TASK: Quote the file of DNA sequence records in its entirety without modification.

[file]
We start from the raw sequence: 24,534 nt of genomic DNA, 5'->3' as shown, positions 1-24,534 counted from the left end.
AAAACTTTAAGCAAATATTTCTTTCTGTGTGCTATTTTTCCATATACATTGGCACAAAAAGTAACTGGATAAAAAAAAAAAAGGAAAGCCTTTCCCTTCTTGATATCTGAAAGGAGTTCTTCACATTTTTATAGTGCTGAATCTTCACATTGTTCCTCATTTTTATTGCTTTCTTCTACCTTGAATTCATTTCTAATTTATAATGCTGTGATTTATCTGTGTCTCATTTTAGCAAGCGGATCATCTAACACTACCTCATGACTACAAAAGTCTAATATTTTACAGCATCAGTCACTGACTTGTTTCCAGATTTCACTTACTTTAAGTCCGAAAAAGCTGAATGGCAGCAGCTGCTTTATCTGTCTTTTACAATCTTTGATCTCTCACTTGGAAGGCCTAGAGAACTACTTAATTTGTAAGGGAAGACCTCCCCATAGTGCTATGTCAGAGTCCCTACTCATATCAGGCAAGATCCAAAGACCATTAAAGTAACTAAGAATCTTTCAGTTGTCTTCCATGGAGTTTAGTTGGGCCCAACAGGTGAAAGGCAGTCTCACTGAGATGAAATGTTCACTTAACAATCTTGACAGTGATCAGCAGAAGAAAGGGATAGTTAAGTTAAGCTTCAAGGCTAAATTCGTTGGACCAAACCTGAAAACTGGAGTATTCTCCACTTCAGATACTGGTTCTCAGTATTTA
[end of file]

We start from the raw sequence: 24,534 nt of genomic DNA, 5'->3' as shown, positions 1-24,534 counted from the left end.
AAAACTTTAAGCAAATATTTCTTTCTGTGTGCTATTTTTCCATATACATTGGCACAAAAAGTAACTGGATAAAAAAAAAAAAGGAAAGCCTTTCCCTTCTTGATATCTGAAAGGAGTTCTTCACATTTTTATAGTGCTGAATCTTCACATTGTTCCTCATTTTTATTGCTTTCTTCTACCTTGAATTCATTTCTAATTTATAATGCTGTGATTTATCTGTGTCTCATTTTAGCAAGCGGATCATCTAACACTACCTCATGACTACAAAAGTCTAATATTTTACAGCATCAGTCACTGACTTGTTTCCAGATTTCACTTACTTTAAGTCCGAAAAAGCTGAATGGCAGCAGCTGCTTTATCTGTCTTTTACAATCTTTGATCTCTCACTTGGAAGGCCTAGAGAACTACTTAATTTGTAAGGGAAGACCTCCCCATAGTGCTATGTCAGAGTCCCTACTCATATCAGGCAAGATCCAAAGACCATTAAAGTAACTAAGAATCTTTCAGTTGTCTTCCATGGAGTTTAGTTGGGCCCAACAGGTGAAAGGCAGTCTCACTGAGATGAAATGTTCACTTAACAATCTTGACAGTGATCAGCAGAAGAAAGGGATAGTTAAGTTAAGCTTCAAGGCTAAATTCGTTGGACCAAACCTGAAAACTGGAGTATTCTCCACTTCAGATACTGGTTCTCAGTATTTA